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The night my husband died

The night my husband died changed my life. Life keeps going for the people left behind.

We stood watching on my front deck as the second ambulance arrived across the street. My erratic neighbor shouted up to me, “IT LOOKS LIKE YOUR HUSBAND!”

No one ever believes anything he says but then I realized I had not seen Mike since he left the beach about 45 minutes ago. We had been having a lovely conversation with an older woman who thought we were a Friday evening senior citizen group. He was charming and engaged her with questions about the winters that she spends in Key West in an RV. I had left them to help my friend take a panoramic photo of the awe inspiring simultaneous sunset and full moon rise.

When I returned back to my dusk ladened circle of friends, Mike had left. The rest of us packed up the chairs, towels and coolers and headed back to my second floor front deck before the gnats got too hungry on the beach.

While this neighbor may not be that reliable, I quickly left the deck and ran to find Mike.  He must be in the den watching T.V. in his favorite green chair. When he wasn’t there I skipped steps up to our bedroom where my bed was eerily still made. It wasn’t unusual for him to make an “Irish exit” and head off to bed without telling anyone, but there was no sign of him.

By the time I got back to the deck the first ambulance was leaving and the DJ had started playing music again for the people at the party across the street. Doug and Karen, my next door neighbors who were still on my deck, told me to get in their car. Off we sped to the hospital.

Karen held my hand and attempted to reassure me as I squeezed her fingers. We rushed into the ER and gave reception the name of our beach community house where the ambulance had come from. They directed us to a room and I told Doug to go in first while Karen and I held onto each other.

I recognized the doctor who had been in the ambulance. I had taught his son kindergarten 15 years ago. I asked “what happened?” He stopped, shocked to recognize me. He replied, “we couldn’t get his heart started”. Then he walked away.

Doug came out of the room and nodded to us. We all walked in together, the 2 of them supporting me. I saw my husband laying on the table. He was still barefoot and in his bathing suit. He had his faded blue t-shirt on and it was definitely his face with the scruffy gray, been vacationing for 2 weeks, bearded look. As I walked closer I was relieved to see that his eyes were open. I thought he must be OK. But as I touched his arm, and felt that reassuring bicep muscle that always made me feel safe, I noticed his eyes were open, but he wasn’t really there.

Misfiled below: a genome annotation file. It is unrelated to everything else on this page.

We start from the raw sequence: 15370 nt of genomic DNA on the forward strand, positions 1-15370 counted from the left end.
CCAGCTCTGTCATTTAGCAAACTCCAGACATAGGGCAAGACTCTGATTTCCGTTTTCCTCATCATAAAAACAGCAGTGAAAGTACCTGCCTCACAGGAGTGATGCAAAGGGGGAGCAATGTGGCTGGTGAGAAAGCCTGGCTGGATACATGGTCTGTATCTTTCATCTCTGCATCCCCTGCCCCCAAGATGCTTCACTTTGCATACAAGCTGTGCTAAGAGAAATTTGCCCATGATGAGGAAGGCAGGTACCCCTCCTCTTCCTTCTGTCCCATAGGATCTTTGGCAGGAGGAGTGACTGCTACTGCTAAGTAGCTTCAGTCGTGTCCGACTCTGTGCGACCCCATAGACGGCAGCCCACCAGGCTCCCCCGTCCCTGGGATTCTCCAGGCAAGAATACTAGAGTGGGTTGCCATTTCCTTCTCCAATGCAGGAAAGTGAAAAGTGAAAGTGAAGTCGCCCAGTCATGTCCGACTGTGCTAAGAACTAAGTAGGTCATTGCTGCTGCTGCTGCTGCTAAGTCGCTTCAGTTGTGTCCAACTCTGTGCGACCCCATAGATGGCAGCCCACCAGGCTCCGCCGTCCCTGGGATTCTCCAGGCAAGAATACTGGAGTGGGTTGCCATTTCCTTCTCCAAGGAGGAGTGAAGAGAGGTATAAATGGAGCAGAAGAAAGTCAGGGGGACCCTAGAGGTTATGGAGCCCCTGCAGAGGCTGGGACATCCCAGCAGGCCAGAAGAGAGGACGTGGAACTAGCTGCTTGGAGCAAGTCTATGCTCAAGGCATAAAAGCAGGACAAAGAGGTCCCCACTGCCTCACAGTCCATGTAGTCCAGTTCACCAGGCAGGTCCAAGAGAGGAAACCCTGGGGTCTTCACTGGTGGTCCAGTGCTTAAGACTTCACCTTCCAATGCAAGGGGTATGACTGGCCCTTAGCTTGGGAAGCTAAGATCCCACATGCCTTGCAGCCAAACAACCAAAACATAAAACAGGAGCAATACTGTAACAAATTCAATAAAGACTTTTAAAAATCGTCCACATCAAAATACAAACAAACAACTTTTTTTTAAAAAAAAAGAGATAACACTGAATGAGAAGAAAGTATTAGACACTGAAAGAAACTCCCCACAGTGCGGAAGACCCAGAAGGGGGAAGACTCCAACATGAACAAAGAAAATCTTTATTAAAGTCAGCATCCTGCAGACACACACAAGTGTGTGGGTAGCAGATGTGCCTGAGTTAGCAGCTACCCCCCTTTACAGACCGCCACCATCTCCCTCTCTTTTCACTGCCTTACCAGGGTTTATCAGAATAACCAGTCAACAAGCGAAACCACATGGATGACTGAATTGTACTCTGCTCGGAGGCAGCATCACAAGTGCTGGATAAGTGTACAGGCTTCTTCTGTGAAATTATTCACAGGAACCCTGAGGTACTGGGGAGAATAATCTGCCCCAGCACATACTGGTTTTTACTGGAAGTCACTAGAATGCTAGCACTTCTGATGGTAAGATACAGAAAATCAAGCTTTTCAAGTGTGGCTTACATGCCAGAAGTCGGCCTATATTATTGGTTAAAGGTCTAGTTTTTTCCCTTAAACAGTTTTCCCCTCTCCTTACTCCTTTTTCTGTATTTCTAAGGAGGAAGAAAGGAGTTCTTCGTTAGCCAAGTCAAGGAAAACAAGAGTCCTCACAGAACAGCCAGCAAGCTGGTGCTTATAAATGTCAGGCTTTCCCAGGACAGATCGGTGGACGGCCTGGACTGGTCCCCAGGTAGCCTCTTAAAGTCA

Why was he not moving? Why was there a big bump on his head and bloody scrapes on his knees? This could not be happening, I yelled, “WAKE UP!”

Late that evening, after I had left the hospital and my family had gathered around me, I was confused to hear more details of that evening.  The police had met us at the hospital and told us they would be coming by my house later.  An investigation had begun outside the party house by the beach.  Witnesses were being questioned. It was going to be a long night.

Once home I made the most difficult phone call of my life.  My 18 year old son was away at college – far away in another state. He had only been there for one week.

When I called, his phone had died so I went to voice mail.  I called the dorm.  I asked the R.A. to have him call me as soon as he got home.  When he called back I told him that his father had died.  It was cardiac arrest.

We just had not understood why his heart had stopped, until the next day.

Video evidence later would show that 2 men attacked my husband at this party.  He had gone over to use the bathroom at the beach community house. Apparently he walked through the party area where food was being served and these men had pushed him out.  An altercation ensued and the 2 men were taped sitting on my husband.

When he stopped moving, they had left him, lying on the ground next to a group of 16 year olds eating dinner.  No one helped him.  Twenty minutes later 911 was called and responded to the party.  Although efforts were made, the EMTs could not get his heart started. His time of death was recorded in the hospital.

Mike’s brother and I pursued a wrongful death lawsuit against the 2 men. The civil suit took almost 3 years.  I had to relive that night over and over again. In the end I was awarded some money.  Having 2 sons in college and now running my household on only one income was challenging.  I am glad that we went through the process.  We won.  But it was difficult.